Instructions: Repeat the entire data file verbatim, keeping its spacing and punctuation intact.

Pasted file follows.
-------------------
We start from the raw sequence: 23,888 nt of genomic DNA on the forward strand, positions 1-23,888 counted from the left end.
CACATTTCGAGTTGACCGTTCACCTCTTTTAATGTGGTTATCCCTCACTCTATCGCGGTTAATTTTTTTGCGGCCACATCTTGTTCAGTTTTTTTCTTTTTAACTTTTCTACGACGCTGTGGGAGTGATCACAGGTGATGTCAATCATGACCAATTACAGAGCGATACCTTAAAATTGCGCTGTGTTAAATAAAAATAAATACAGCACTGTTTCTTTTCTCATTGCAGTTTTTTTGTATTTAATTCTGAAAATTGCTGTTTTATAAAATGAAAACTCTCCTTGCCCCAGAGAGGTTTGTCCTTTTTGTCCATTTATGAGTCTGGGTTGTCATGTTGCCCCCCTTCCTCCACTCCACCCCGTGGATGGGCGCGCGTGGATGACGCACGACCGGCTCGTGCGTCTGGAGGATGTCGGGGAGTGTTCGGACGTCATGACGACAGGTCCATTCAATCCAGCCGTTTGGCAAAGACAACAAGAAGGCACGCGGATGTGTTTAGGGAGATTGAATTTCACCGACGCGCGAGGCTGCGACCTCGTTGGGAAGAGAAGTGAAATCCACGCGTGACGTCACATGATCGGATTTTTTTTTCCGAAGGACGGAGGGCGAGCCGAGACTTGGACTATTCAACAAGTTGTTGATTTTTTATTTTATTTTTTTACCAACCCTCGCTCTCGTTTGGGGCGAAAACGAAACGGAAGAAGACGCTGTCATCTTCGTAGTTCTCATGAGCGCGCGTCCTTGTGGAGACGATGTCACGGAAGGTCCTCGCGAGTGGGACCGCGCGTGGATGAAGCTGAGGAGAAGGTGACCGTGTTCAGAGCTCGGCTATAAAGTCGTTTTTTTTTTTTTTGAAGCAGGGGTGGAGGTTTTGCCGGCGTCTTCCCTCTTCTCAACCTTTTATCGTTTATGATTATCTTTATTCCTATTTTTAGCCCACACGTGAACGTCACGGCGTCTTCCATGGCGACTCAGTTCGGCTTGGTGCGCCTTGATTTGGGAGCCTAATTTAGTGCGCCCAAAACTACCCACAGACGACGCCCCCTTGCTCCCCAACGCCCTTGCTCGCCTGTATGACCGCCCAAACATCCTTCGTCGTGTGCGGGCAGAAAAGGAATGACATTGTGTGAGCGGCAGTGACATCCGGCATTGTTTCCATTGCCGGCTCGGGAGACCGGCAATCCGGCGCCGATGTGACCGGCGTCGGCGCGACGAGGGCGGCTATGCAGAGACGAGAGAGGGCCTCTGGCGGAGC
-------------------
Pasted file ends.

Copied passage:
We start from the raw sequence: 23,888 nt of genomic DNA on the forward strand, positions 1-23,888 counted from the left end.
CACATTTCGAGTTGACCGTTCACCTCTTTTAATGTGGTTATCCCTCACTCTATCGCGGTTAATTTTTTTGCGGCCACATCTTGTTCAGTTTTTTTCTTTTTAACTTTTCTACGACGCTGTGGGAGTGATCACAGGTGATGTCAATCATGACCAATTACAGAGCGATACCTTAAAATTGCGCTGTGTTAAATAAAAATAAATACAGCACTGTTTCTTTTCTCATTGCAGTTTTTTTGTATTTAATTCTGAAAATTGCTGTTTTATAAAATGAAAACTCTCCTTGCCCCAGAGAGGTTTGTCCTTTTTGTCCATTTATGAGTCTGGGTTGTCATGTTGCCCCCCTTCCTCCACTCCACCCCGTGGATGGGCGCGCGTGGATGACGCACGACCGGCTCGTGCGTCTGGAGGATGTCGGGGAGTGTTCGGACGTCATGACGACAGGTCCATTCAATCCAGCCGTTTGGCAAAGACAACAAGAAGGCACGCGGATGTGTTTAGGGAGATTGAATTTCACCGACGCGCGAGGCTGCGACCTCGTTGGGAAGAGAAGTGAAATCCACGCGTGACGTCACATGATCGGATTTTTTTTTCCGAAGGACGGAGGGCGAGCCGAGACTTGGACTATTCAACAAGTTGTTGATTTTTTATTTTATTTTTTTACCAACCCTCGCTCTCGTTTGGGGCGAAAACGAAACGGAAGAAGACGCTGTCATCTTCGTAGTTCTCATGAGCGCGCGTCCTTGTGGAGACGATGTCACGGAAGGTCCTCGCGAGTGGGACCGCGCGTGGATGAAGCTGAGGAGAAGGTGACCGTGTTCAGAGCTCGGCTATAAAGTCGTTTTTTTTTTTTTTGAAGCAGGGGTGGAGGTTTTGCCGGCGTCTTCCCTCTTCTCAACCTTTTATCGTTTATGATTATCTTTATTCCTATTTTTAGCCCACACGTGAACGTCACGGCGTCTTCCATGGCGACTCAGTTCGGCTTGGTGCGCCTTGATTTGGGAGCCTAATTTAGTGCGCCCAAAACTACCCACAGACGACGCCCCCTTGCTCCCCAACGCCCTTGCTCGCCTGTATGACCGCCCAAACATCCTTCGTCGTGTGCGGGCAGAAAAGGAATGACATTGTGTGAGCGGCAGTGACATCCGGCATTGTTTCCATTGCCGGCTCGGGAGACCGGCAATCCGGCGCCGATGTGACCGGCGTCGGCGCGACGAGGGCGGCTATGCAGAGACGAGAGAGGGCCTCTGGCGGAGC